Spatial variation of salt intake in Britain and association with socioeconomic status

BMJ Open
Chen JiFrancesco P Cappuccio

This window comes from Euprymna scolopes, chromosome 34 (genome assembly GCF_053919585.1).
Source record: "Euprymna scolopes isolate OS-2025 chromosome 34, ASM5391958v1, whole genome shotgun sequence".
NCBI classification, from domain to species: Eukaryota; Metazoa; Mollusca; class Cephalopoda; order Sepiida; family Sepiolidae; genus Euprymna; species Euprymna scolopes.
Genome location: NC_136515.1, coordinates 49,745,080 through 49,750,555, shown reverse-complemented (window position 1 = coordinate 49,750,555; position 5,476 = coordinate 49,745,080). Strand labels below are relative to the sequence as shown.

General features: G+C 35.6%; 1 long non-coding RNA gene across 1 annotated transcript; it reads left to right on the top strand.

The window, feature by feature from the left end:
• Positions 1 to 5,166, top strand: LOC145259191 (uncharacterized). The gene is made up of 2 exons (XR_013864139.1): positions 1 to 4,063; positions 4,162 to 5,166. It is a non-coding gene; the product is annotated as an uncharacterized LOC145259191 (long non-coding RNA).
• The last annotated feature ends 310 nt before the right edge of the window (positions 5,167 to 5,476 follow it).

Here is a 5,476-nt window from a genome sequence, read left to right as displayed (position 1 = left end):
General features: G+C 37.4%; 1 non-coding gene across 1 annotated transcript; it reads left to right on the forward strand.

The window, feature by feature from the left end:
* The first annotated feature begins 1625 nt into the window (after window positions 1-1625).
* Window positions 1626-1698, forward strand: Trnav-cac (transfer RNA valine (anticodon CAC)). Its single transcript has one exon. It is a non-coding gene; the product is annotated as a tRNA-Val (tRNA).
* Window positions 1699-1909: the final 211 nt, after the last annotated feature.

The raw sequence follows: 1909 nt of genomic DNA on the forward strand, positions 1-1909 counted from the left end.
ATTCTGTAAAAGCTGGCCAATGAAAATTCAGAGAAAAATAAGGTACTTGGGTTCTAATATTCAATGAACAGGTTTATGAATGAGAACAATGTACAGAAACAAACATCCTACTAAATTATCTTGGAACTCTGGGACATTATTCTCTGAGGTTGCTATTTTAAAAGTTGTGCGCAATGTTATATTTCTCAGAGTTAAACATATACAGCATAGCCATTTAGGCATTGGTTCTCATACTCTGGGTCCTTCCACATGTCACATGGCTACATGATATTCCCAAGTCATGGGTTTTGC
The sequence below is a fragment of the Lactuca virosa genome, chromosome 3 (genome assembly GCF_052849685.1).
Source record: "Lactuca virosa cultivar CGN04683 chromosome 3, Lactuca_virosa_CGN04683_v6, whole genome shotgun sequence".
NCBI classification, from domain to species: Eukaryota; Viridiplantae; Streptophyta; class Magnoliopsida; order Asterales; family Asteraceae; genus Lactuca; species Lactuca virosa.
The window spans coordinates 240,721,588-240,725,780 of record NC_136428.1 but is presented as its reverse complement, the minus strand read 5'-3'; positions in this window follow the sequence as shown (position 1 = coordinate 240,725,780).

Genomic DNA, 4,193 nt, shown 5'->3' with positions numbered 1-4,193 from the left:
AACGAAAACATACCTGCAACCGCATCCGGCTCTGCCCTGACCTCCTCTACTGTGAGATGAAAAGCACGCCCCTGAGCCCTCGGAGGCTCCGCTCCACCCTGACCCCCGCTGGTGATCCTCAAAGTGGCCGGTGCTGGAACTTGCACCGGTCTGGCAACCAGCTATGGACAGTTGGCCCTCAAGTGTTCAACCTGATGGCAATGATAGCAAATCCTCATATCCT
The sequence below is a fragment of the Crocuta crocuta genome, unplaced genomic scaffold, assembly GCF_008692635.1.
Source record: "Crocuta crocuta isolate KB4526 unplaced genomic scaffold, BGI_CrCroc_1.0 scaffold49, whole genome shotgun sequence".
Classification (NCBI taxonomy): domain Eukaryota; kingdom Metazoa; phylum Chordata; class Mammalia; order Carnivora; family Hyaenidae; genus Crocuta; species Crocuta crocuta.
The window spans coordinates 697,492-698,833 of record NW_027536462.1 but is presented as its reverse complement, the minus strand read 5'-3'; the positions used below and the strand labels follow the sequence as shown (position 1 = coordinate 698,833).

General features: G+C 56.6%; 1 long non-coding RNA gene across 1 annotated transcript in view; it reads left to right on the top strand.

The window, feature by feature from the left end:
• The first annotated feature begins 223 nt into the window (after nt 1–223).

To evaluate spatial effects of variation and social determinants of salt intake in Britain. Cross-sectional survey. Great Britain. 2105 white male and female participants, aged 19-64 years, from the British National Diet and Nutrition Survey 2000-2001. Participants' sodium intake measured both with a 7-day dietary record and a 24-h urine collection. By accounting for important linear and non-linear risk factors and spatial effects, the geographical difference and spatial patterns of both dietary sodium intake and 24-h urinary sodium were investigated using Bayesian geo-additive models via Markov Chain Monte Carlo simulations. A significant north-south pattern of sodium intake was found from posterior probability maps after controlling for important sociodemographic factors. Participants living in Scotland had a significantly higher dietary sodium intake and 24-h urinary sodium levels. Significantly higher sodium intake was also found in people with the lowest educational attainment (dietary sodium: coeff. 0.157 (90% credible intervals 0.003, 0.319), urinary sodium: 0.149 (0.024, 0.281)) and in manual occupations (urinary sodium: 0.083 (0.004, 0.160)). These coefficients indicate approximately a 5%, 9% and 4% difference in avera...Continue Reading


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